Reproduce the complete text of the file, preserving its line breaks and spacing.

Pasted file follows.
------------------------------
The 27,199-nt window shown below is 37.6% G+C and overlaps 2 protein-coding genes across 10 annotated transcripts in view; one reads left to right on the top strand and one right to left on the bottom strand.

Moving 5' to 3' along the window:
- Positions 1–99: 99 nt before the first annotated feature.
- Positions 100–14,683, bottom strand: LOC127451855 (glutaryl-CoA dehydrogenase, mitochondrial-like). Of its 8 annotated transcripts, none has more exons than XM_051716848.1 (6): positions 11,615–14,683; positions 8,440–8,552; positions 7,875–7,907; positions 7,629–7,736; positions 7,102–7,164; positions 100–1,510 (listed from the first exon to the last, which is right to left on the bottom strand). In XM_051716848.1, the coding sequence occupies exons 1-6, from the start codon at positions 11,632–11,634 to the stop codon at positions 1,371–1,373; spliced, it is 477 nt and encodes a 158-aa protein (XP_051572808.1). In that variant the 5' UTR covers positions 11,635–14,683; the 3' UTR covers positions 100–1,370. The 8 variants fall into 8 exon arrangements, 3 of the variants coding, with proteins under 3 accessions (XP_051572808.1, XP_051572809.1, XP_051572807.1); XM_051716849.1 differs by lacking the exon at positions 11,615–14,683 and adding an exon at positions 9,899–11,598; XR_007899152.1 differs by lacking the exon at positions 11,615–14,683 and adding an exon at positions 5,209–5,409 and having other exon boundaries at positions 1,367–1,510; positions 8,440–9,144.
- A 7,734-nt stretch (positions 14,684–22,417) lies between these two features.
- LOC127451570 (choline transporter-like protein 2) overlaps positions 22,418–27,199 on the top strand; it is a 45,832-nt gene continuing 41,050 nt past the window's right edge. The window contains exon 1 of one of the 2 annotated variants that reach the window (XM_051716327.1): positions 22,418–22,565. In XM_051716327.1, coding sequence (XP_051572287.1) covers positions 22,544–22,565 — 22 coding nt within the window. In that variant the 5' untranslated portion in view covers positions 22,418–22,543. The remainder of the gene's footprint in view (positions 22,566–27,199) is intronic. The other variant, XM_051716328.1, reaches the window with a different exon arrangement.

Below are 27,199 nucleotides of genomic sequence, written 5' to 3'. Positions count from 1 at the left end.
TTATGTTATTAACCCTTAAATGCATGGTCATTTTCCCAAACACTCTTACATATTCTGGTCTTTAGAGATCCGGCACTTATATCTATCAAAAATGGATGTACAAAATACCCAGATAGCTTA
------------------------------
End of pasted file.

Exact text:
The 27,199-nt window shown below is 37.6% G+C and overlaps 2 protein-coding genes across 10 annotated transcripts in view; one reads left to right on the top strand and one right to left on the bottom strand.

Moving 5' to 3' along the window:
- Positions 1–99: 99 nt before the first annotated feature.
- Positions 100–14,683, bottom strand: LOC127451855 (glutaryl-CoA dehydrogenase, mitochondrial-like). Of its 8 annotated transcripts, none has more exons than XM_051716848.1 (6): positions 11,615–14,683; positions 8,440–8,552; positions 7,875–7,907; positions 7,629–7,736; positions 7,102–7,164; positions 100–1,510 (listed from the first exon to the last, which is right to left on the bottom strand). In XM_051716848.1, the coding sequence occupies exons 1-6, from the start codon at positions 11,632–11,634 to the stop codon at positions 1,371–1,373; spliced, it is 477 nt and encodes a 158-aa protein (XP_051572808.1). In that variant the 5' UTR covers positions 11,635–14,683; the 3' UTR covers positions 100–1,370. The 8 variants fall into 8 exon arrangements, 3 of the variants coding, with proteins under 3 accessions (XP_051572808.1, XP_051572809.1, XP_051572807.1); XM_051716849.1 differs by lacking the exon at positions 11,615–14,683 and adding an exon at positions 9,899–11,598; XR_007899152.1 differs by lacking the exon at positions 11,615–14,683 and adding an exon at positions 5,209–5,409 and having other exon boundaries at positions 1,367–1,510; positions 8,440–9,144.
- A 7,734-nt stretch (positions 14,684–22,417) lies between these two features.
- LOC127451570 (choline transporter-like protein 2) overlaps positions 22,418–27,199 on the top strand; it is a 45,832-nt gene continuing 41,050 nt past the window's right edge. The window contains exon 1 of one of the 2 annotated variants that reach the window (XM_051716327.1): positions 22,418–22,565. In XM_051716327.1, coding sequence (XP_051572287.1) covers positions 22,544–22,565 — 22 coding nt within the window. In that variant the 5' untranslated portion in view covers positions 22,418–22,543. The remainder of the gene's footprint in view (positions 22,566–27,199) is intronic. The other variant, XM_051716328.1, reaches the window with a different exon arrangement.

Below are 27,199 nucleotides of genomic sequence, written 5' to 3'. Positions count from 1 at the left end.
TTATGTTATTAACCCTTAAATGCATGGTCATTTTCCCAAACACTCTTACATATTCTGGTCTTTAGAGATCCGGCACTTATATCTATCAAAAATGGATGTACAAAATACCCAGATAGCTTA